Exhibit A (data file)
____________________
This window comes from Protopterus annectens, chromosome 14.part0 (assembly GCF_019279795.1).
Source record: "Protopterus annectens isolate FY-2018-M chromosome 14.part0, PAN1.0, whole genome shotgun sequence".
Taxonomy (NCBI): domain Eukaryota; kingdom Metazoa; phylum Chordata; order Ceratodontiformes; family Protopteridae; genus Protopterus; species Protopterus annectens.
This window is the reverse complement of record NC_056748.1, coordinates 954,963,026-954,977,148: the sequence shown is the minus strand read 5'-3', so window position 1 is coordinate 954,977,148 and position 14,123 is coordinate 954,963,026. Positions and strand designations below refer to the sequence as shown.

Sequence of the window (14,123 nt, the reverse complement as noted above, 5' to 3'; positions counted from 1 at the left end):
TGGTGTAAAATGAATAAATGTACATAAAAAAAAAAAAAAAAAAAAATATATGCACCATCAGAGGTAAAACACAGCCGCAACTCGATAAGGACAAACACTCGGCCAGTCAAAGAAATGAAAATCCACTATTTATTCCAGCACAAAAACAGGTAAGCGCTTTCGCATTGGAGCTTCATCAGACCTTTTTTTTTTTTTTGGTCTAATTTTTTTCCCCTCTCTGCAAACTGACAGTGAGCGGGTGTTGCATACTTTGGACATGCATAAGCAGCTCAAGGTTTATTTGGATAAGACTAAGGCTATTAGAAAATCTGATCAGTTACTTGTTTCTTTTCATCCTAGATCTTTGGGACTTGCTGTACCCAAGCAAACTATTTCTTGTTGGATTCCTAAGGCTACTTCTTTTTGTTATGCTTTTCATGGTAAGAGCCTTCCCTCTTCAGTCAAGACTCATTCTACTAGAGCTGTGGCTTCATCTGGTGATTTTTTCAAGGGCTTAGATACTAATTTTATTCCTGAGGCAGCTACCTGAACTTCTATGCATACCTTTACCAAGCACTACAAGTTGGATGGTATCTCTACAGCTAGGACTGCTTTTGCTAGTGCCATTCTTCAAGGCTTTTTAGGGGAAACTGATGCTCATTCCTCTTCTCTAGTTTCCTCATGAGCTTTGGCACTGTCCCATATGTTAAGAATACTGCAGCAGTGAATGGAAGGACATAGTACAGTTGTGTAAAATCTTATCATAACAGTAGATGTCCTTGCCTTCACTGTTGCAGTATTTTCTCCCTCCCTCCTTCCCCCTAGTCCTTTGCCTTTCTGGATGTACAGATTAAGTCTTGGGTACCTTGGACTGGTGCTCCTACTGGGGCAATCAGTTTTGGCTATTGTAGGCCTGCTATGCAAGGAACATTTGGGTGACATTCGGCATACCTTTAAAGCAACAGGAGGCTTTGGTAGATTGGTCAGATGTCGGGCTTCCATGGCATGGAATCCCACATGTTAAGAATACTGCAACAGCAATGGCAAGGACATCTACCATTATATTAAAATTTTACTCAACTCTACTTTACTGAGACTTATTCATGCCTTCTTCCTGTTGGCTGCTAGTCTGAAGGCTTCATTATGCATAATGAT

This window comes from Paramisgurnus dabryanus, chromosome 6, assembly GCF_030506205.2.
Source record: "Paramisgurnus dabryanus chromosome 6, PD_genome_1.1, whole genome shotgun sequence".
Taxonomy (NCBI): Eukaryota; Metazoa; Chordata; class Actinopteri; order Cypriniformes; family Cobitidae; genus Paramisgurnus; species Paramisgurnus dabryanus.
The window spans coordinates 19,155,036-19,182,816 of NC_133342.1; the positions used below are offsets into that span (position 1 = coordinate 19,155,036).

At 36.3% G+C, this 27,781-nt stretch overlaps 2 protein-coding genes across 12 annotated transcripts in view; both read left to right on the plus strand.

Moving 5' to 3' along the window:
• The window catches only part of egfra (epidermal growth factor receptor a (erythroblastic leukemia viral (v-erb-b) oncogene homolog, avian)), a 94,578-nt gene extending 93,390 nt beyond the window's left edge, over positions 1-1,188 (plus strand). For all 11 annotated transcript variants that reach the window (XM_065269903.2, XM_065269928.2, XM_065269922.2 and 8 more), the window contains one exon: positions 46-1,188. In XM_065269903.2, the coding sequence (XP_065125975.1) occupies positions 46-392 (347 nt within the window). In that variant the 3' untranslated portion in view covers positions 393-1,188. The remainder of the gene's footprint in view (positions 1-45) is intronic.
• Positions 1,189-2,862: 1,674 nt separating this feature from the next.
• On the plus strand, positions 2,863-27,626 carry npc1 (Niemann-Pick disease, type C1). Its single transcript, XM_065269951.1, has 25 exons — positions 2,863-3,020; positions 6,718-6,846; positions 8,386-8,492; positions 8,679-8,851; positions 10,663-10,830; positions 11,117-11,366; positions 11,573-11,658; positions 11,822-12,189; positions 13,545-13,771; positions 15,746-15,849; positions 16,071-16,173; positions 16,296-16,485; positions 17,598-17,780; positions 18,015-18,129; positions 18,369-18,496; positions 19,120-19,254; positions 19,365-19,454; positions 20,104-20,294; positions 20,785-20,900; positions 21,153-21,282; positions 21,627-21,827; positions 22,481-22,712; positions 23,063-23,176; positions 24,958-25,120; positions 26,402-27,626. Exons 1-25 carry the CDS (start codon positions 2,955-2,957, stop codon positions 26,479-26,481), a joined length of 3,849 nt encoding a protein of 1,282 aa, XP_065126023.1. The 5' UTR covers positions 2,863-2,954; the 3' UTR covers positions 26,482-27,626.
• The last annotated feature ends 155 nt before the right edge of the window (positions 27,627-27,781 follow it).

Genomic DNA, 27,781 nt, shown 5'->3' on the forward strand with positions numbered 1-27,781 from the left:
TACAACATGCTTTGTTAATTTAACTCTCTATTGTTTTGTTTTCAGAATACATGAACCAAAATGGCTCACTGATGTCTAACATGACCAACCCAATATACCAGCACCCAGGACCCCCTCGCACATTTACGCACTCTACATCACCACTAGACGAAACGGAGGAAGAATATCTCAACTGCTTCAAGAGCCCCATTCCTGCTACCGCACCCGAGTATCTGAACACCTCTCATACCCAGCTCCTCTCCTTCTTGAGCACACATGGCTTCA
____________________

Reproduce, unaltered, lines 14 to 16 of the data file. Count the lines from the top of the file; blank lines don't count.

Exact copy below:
• Positions 1,189-2,862: 1,674 nt separating this feature from the next.
• On the plus strand, positions 2,863-27,626 carry npc1 (Niemann-Pick disease, type C1). Its single transcript, XM_065269951.1, has 25 exons — positions 2,863-3,020; positions 6,718-6,846; positions 8,386-8,492; positions 8,679-8,851; positions 10,663-10,830; positions 11,117-11,366; positions 11,573-11,658; positions 11,822-12,189; positions 13,545-13,771; positions 15,746-15,849; positions 16,071-16,173; positions 16,296-16,485; positions 17,598-17,780; positions 18,015-18,129; positions 18,369-18,496; positions 19,120-19,254; positions 19,365-19,454; positions 20,104-20,294; positions 20,785-20,900; positions 21,153-21,282; positions 21,627-21,827; positions 22,481-22,712; positions 23,063-23,176; positions 24,958-25,120; positions 26,402-27,626. Exons 1-25 carry the CDS (start codon positions 2,955-2,957, stop codon positions 26,479-26,481), a joined length of 3,849 nt encoding a protein of 1,282 aa, XP_065126023.1. The 5' UTR covers positions 2,863-2,954; the 3' UTR covers positions 26,482-27,626.
• The last annotated feature ends 155 nt before the right edge of the window (positions 27,627-27,781 follow it).